echo ""
echo "Forecast"
echo ""
echo "$forecast" | awk 'BEGIN {format="%s %7s%s  %s\n"}
            {printf format, $4,$7,$8,$9}
            {printf format, $11,$14,$15,$16}
            {printf format, $18,$21,$22,$23}
            {printf format, $25,$28,$29,$30}
            {printf format, $32,$35,$36,$37}
            {printf format, $39,$42,$43,$44}
            {printf format, $46,$49,$50,$51}'
echo ""

Sunday, March 7, 2021

Toshiba laptop gets a memory upgrade

Previously on this blog I described how my laptop was using 93% of its available RAM and 69% of available swap memory after a few hours use, largely due to having a dozen or more browser tabs open. Not an ideal situation. That doesn't leave any memory available to open up a word processing application or an image editor without the computer slowing down as Firefox is forced to cache tab content to disk. I have noticed that with several memory-intensive programs running, background programs are very slow to reopen, presumable because they have cached content to the disk. And of course with both RAM and swap (virtual memory) almost full, it leaves the computer likely to experience thrashing and crashing, if a program uses too much memory, whether due to me asking it to work on a large file, or some sort of bug causing excessive memory use.

So, time for some new memory. I found an identical card to the existing 4GB card in the laptop on eBay and popped it in the empty slot.

I didn't take a picture, but I have one from when I cleaned the fan (hence the very dusty fan in the corner). The procedure is very simple. Pull out the metal cover between the two sockets, put in the new card pins into socket at a 45 degree angle, push it down till it clicks, and replace the metal cover. Be careful because it has a lug on one side that goes into a hole in the board. Don't forget to earth yourself. I put my naked toe on the copper radiator pipe - only issue in the winter, it's hot, ouch!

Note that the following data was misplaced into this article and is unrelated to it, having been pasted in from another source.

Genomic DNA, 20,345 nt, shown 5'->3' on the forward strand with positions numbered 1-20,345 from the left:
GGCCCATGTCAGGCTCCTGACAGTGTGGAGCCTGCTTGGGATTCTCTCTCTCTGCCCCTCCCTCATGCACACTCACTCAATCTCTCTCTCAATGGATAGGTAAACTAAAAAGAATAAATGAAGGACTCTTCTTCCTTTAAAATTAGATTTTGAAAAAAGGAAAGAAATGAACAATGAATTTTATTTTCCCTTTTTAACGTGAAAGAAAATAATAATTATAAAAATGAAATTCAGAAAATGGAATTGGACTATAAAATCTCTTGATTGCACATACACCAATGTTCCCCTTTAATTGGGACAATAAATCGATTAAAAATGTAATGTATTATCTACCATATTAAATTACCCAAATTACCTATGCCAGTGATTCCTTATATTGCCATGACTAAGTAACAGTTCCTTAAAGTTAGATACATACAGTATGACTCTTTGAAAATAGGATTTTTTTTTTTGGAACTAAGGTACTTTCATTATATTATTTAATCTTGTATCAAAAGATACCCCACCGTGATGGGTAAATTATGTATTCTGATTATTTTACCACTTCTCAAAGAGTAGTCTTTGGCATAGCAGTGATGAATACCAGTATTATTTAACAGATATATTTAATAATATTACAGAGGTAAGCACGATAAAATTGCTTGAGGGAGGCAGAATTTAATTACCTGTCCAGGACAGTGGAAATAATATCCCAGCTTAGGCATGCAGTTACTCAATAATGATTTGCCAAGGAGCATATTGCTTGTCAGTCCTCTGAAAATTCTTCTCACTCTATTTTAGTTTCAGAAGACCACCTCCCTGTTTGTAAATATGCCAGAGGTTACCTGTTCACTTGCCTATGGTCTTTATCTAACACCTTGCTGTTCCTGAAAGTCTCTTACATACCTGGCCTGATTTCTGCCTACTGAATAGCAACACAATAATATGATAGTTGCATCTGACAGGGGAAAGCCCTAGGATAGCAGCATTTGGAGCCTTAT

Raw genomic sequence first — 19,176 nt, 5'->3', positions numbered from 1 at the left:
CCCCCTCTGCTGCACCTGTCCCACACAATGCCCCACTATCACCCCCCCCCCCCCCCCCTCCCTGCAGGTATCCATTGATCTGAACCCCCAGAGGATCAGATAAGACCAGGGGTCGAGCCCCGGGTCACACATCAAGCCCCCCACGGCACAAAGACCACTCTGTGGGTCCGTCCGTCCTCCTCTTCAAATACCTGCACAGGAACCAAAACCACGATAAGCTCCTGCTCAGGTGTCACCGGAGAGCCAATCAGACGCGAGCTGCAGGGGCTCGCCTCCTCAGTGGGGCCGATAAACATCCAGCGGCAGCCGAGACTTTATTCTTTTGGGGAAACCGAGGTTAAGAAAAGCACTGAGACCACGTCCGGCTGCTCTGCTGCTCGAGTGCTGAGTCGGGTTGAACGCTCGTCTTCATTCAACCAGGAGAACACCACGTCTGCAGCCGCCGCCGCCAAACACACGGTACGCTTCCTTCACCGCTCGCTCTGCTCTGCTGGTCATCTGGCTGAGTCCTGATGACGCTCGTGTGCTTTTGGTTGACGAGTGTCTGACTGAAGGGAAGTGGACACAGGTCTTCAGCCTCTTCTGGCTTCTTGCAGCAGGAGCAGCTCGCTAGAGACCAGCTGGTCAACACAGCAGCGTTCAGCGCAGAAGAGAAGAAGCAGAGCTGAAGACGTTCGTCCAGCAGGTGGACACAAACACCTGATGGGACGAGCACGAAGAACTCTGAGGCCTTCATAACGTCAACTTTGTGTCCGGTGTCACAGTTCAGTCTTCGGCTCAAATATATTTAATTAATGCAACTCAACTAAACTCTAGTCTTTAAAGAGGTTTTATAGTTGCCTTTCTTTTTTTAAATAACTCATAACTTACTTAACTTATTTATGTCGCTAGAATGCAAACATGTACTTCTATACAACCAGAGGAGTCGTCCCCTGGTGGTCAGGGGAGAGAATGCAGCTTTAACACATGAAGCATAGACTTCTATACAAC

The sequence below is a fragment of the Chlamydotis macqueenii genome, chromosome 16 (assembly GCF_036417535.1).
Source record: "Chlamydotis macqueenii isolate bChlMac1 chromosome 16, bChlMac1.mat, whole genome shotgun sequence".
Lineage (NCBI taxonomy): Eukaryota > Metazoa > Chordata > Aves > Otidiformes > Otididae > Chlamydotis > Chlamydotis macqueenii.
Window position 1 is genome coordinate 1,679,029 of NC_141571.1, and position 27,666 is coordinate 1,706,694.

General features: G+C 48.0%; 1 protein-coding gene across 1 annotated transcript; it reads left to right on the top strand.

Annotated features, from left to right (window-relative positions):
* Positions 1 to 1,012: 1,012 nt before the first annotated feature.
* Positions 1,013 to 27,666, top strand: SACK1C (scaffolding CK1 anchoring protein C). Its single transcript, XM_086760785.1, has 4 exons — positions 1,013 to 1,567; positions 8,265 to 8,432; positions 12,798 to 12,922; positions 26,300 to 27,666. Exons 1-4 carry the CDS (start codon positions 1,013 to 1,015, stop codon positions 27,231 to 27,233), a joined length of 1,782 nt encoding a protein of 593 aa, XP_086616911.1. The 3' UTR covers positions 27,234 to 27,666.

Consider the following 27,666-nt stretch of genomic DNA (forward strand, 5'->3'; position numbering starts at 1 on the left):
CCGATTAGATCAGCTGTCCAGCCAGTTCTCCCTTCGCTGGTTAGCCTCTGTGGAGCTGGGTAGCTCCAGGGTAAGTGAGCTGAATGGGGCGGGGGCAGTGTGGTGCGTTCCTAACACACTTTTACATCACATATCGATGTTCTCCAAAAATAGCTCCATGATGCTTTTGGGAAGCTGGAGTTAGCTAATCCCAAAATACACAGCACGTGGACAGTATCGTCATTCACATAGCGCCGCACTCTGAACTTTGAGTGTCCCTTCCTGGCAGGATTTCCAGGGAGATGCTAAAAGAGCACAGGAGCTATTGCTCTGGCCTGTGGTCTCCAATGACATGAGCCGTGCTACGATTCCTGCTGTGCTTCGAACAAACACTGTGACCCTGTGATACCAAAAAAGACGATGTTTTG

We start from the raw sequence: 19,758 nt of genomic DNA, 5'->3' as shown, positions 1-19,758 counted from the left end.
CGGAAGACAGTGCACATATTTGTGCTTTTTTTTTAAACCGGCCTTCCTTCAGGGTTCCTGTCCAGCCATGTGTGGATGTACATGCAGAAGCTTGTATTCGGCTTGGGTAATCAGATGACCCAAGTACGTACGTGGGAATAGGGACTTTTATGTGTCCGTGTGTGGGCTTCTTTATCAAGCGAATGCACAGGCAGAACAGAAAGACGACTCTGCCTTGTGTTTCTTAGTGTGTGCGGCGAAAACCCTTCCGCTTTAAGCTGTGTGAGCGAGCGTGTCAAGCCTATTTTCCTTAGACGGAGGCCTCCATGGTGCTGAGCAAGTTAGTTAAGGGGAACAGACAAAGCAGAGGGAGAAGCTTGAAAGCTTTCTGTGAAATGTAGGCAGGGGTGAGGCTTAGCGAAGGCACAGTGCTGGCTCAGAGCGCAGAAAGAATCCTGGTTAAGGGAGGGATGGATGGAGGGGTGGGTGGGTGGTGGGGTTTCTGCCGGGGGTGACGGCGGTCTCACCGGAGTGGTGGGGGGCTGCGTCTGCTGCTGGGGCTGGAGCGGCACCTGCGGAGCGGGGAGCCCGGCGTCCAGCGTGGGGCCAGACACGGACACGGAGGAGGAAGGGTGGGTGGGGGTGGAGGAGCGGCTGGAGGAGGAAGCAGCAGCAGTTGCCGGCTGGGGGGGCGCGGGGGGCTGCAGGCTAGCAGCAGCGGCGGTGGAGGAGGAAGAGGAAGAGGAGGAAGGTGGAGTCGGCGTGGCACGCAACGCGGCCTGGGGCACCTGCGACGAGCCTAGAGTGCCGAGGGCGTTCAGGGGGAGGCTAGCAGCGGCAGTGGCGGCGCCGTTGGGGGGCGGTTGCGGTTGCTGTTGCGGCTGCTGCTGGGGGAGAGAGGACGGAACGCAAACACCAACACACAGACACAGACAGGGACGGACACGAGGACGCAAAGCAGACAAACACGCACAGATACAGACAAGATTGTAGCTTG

A useful command to check memory is:

dmidecode --type memory | less

Which tells you about the cards installed, including manufacturer, part number and specification, all of which matched for my eBay card, although the label was different - something I will have to investigate later.

Here is a comparison shot of Task Manager with 43(!) tabs open in Firefox.

Swap memory has also increased since my previous post, when the laptop had 975MB of swap. The default installation of Debian Bullseye created this much swap. Supposedly this is done automatically according to memory and hard disk space available, but my other computer has the same amount of memory and the same hard disk size, and yet it has four times as much swap.

There are a lot of different recommendations for swap size on the internet, but 975MB certainly seems too small a size - it certainly isn't big enough to hibernate the computer because that involves writing the entire memory to disk, and 4GB won't fit in 975MB. Swap memory was at 69% as mentioned before, which doesn't allow much room for manoeuvrer. 

Increasing the size of swap memory was actually fairly easy, but it does involve booting into a GParted live CD or USB. Once I had done so I could shrink the main partition to make room for the swap partition to expand. The swap partition is found inside an extended partition, at the "end" of the main partition, so it's necessary to move the extended partition to the left before expanding the swap partition.

Grab the arrows at the ends of the partition to resize because the buttons take forever.

I gave the extended swap partition 9542MB, a fairly arbitrary figure, but as I actually did this before adding the extra RAM, it meant I had over twice as much swap as RAM. Surely enough to hibernate?

I tried hibernating the computer, but unfortunately ran into a video driver bug that means the screen remains blank after coming out of hibernation.

kernel: [drm:radeon_dp_link_train [radeon]] *ERROR* displayport link status failed
kernel: [drm:radeon_dp_link_train [radeon]] *ERROR* clock recovery failed
kernel: [drm:radeon_dp_link_train [radeon]] *ERROR* displayport link status failed
kernel: [drm:radeon_dp_link_train [radeon]] *ERROR* clock recovery failed
Oh, well. On a 500GB disk, I'm not really missing 9.5GB. The computer hasn't touched available swap space since I installed the new memory, but maybe the video bug will get fixed and allow hibernation at some point.